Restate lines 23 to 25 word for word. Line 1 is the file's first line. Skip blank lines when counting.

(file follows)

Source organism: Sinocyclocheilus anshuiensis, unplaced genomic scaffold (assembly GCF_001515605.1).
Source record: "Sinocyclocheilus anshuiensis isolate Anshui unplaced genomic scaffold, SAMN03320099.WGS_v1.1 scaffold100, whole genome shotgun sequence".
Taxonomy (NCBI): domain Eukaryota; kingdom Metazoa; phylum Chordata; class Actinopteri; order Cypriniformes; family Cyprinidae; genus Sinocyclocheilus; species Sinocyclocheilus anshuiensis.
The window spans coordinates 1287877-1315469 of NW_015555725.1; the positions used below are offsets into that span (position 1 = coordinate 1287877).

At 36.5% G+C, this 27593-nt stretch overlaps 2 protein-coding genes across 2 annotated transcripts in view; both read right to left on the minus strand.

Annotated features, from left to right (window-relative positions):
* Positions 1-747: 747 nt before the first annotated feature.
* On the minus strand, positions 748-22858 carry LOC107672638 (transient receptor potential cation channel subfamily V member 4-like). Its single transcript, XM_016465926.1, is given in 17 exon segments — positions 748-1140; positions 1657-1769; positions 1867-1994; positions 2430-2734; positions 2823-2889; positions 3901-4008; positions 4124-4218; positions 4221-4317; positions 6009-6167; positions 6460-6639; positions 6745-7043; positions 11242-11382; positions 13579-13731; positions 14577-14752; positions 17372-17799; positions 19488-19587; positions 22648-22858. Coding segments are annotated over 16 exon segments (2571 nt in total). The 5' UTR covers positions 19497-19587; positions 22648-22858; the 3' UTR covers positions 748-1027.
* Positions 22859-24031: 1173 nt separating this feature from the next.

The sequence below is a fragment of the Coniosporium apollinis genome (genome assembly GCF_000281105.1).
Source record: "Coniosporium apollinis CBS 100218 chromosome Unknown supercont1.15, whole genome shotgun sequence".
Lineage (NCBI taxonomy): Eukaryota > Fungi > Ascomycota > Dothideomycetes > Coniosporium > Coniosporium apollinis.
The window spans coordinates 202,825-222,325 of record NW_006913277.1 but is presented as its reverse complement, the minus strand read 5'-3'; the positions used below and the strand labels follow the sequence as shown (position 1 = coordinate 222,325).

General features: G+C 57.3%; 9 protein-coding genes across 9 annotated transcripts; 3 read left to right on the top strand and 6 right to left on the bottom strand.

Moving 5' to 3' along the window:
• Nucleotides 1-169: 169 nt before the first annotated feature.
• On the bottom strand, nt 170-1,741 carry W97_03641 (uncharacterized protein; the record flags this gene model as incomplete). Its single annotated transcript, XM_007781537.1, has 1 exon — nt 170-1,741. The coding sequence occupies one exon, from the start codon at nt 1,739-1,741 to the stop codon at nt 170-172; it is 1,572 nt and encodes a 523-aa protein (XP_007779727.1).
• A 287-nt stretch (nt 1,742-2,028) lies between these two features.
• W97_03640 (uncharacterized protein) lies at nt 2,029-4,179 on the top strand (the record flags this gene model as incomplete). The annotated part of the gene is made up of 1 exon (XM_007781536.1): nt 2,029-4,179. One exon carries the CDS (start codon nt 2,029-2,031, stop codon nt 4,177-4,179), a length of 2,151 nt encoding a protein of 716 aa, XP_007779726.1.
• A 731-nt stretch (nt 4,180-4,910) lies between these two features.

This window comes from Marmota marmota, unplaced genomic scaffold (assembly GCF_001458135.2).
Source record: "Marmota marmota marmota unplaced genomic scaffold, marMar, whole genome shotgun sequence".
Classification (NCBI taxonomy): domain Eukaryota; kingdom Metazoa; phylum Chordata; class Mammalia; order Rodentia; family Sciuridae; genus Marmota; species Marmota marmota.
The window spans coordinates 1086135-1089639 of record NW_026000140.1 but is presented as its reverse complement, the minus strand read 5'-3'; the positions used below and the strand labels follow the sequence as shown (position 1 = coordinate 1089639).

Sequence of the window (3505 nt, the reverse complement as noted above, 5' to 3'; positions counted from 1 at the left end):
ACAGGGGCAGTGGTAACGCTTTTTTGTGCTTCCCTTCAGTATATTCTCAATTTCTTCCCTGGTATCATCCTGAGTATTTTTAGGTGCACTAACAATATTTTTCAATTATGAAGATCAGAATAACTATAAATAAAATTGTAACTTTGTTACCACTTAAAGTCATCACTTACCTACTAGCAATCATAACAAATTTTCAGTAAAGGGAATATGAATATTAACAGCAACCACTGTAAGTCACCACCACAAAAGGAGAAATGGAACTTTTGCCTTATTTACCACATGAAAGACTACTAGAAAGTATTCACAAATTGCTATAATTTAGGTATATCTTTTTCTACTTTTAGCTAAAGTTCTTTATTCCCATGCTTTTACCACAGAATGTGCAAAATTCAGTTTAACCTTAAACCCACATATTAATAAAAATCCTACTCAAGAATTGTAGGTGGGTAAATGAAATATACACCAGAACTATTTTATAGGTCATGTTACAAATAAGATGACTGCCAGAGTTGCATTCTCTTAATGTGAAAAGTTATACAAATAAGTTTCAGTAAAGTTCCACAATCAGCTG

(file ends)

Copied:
Classification (NCBI taxonomy): domain Eukaryota; kingdom Metazoa; phylum Chordata; class Mammalia; order Rodentia; family Sciuridae; genus Marmota; species Marmota marmota.
The window spans coordinates 1086135-1089639 of record NW_026000140.1 but is presented as its reverse complement, the minus strand read 5'-3'; the positions used below and the strand labels follow the sequence as shown (position 1 = coordinate 1089639).

Sequence of the window (3505 nt, the reverse complement as noted above, 5' to 3'; positions counted from 1 at the left end):